An opposition faction controlled by South Sudan‘s first vice president has said it will join the country’s ruling party.
Taban Deng Gai said on Monday that the political opposition Sudan People’s Liberation Movement – In Opposition (SPLM-IO) had dissolved and joined the ranks of the SPLM party.
The vice president’s announcement came before peace talks led by a regional bloc were scheduled to be held in neighbouring Ethiopia on May 17.
The move is expected to strengthen the position of the government of President Salva Kiir.
The SPLM fractured into different groups as a ruinous civil war erupted in December 2013 – two years after independence from Sudan – when forces loyal to Kiir started fighting those allied to his former deputy, Riek Machar.
Previous attempts at peace have failed, with a ceasefire signed last December breaking down within hours and the most recent round of talks in February ending in deadlock.
Al Jazeera’s Hiba Morgan, reporting from South Sudan’s capital, Juba, said that despite the vice president’s announcement, there will still many opposition groups “fighting the government”.
“It makes it very hard to see how … they can try to bring together the other factions of SPLM to join the current ruling party and try to end South Sudan’s civil war,” Morgan said.
“It could be a great step in trying to at least make reunification attractive to the rest of the parties by weakening them and making it seem like there is nothing to fight for if you have a stronger coalition in government.”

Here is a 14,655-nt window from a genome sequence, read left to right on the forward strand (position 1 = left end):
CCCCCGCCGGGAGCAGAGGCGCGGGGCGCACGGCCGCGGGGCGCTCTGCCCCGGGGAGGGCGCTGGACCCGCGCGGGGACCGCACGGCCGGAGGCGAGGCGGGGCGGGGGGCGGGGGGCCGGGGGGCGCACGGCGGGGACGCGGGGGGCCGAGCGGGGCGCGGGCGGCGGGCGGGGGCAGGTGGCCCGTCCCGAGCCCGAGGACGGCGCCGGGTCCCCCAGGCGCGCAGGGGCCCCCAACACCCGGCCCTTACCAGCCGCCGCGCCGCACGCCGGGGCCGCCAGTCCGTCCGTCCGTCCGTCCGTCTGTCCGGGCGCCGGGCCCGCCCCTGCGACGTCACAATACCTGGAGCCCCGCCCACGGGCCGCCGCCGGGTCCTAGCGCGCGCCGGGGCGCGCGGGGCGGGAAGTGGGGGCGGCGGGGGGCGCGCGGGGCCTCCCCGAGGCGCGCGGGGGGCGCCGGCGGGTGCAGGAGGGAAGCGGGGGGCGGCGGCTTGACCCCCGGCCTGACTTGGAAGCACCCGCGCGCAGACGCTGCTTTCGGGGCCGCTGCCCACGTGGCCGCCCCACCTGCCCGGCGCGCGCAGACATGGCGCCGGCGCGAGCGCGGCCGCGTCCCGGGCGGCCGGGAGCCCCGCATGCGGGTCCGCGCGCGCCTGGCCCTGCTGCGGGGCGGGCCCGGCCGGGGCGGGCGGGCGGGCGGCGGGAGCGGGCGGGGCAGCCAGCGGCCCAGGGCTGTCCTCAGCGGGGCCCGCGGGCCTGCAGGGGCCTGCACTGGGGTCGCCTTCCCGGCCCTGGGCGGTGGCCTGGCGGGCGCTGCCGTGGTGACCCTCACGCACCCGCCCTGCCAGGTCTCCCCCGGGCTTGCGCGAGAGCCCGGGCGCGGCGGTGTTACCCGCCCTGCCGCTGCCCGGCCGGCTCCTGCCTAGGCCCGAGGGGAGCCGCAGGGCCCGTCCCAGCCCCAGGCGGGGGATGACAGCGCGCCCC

SPLM-IO’s decision came just a few days after an SPLM convention was held in Juba with the goal of reunifying the party.
It was the fourth of its kind in recent years.
“We must recognise that the SPLM is the glue that holds this country together,” Kiir said at the convention.
“If we allow the SPLM to falter, history will never forgive us. Our unity as the SPLM family remains my priority.”
SPLM was founded as the political wing of the Sudan People’s Liberation Army which fought in the rebellion against the Sudanese government in 1983.
It represented South Sudan in an agreement signed in 2005 which paved the way for the country’s independence six years later.
The war has killed tens of thousands of people and forced a quarter of the country’s 12 million people from their homes. More than half of the population is in need of food aid according to the UN.